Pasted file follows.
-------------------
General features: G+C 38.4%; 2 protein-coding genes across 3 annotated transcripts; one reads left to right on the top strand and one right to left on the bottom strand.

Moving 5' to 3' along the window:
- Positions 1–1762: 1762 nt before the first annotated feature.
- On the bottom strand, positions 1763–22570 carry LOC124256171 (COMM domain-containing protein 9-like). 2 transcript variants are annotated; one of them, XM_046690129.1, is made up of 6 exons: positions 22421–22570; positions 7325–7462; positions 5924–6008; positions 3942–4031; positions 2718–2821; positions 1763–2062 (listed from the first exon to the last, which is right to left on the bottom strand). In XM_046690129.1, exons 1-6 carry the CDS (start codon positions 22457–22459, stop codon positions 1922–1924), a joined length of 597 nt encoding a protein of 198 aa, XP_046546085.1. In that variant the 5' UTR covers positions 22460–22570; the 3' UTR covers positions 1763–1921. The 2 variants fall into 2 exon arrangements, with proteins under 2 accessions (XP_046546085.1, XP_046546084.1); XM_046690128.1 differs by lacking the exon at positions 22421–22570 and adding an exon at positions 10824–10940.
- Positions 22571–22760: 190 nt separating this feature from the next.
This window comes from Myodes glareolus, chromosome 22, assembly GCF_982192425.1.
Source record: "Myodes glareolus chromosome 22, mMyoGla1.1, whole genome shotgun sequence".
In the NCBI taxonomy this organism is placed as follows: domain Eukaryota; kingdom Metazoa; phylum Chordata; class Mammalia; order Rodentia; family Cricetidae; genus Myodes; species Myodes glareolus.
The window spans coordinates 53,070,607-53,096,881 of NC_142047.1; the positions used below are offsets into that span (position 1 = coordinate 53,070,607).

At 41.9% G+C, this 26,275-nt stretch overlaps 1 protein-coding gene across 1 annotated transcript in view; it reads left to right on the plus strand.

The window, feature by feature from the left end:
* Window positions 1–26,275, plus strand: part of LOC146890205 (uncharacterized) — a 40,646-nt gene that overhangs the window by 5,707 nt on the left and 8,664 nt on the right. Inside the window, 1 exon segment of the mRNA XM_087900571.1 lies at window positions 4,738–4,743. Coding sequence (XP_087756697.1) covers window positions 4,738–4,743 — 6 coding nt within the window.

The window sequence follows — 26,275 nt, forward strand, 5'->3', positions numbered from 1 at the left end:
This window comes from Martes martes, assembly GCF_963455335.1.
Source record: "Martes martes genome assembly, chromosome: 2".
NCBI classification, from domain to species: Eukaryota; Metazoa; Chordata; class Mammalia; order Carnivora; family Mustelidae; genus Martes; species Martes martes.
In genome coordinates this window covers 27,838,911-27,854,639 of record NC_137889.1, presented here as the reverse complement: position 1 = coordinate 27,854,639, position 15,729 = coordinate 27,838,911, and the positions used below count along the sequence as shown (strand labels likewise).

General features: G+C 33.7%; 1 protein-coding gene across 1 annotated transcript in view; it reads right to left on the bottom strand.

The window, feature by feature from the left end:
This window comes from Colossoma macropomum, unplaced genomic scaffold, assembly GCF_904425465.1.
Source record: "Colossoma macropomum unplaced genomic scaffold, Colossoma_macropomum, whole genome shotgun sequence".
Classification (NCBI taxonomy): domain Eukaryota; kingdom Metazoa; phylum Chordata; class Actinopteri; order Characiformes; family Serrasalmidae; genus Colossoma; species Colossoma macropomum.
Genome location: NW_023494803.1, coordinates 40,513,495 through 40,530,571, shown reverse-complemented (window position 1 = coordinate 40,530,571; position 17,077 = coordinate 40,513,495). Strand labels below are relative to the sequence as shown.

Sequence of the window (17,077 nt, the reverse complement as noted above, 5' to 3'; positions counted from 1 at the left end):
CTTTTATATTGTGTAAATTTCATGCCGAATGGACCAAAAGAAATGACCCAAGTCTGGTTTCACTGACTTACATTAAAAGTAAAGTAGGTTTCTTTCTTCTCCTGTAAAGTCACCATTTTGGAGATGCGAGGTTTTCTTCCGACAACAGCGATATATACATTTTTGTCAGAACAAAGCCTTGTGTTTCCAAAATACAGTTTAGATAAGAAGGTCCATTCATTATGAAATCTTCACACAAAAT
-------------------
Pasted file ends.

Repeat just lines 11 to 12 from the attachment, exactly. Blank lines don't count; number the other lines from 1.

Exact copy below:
The window, feature by feature from the left end:
* Window positions 1–26,275, plus strand: part of LOC146890205 (uncharacterized) — a 40,646-nt gene that overhangs the window by 5,707 nt on the left and 8,664 nt on the right. Inside the window, 1 exon segment of the mRNA XM_087900571.1 lies at window positions 4,738–4,743. Coding sequence (XP_087756697.1) covers window positions 4,738–4,743 — 6 coding nt within the window.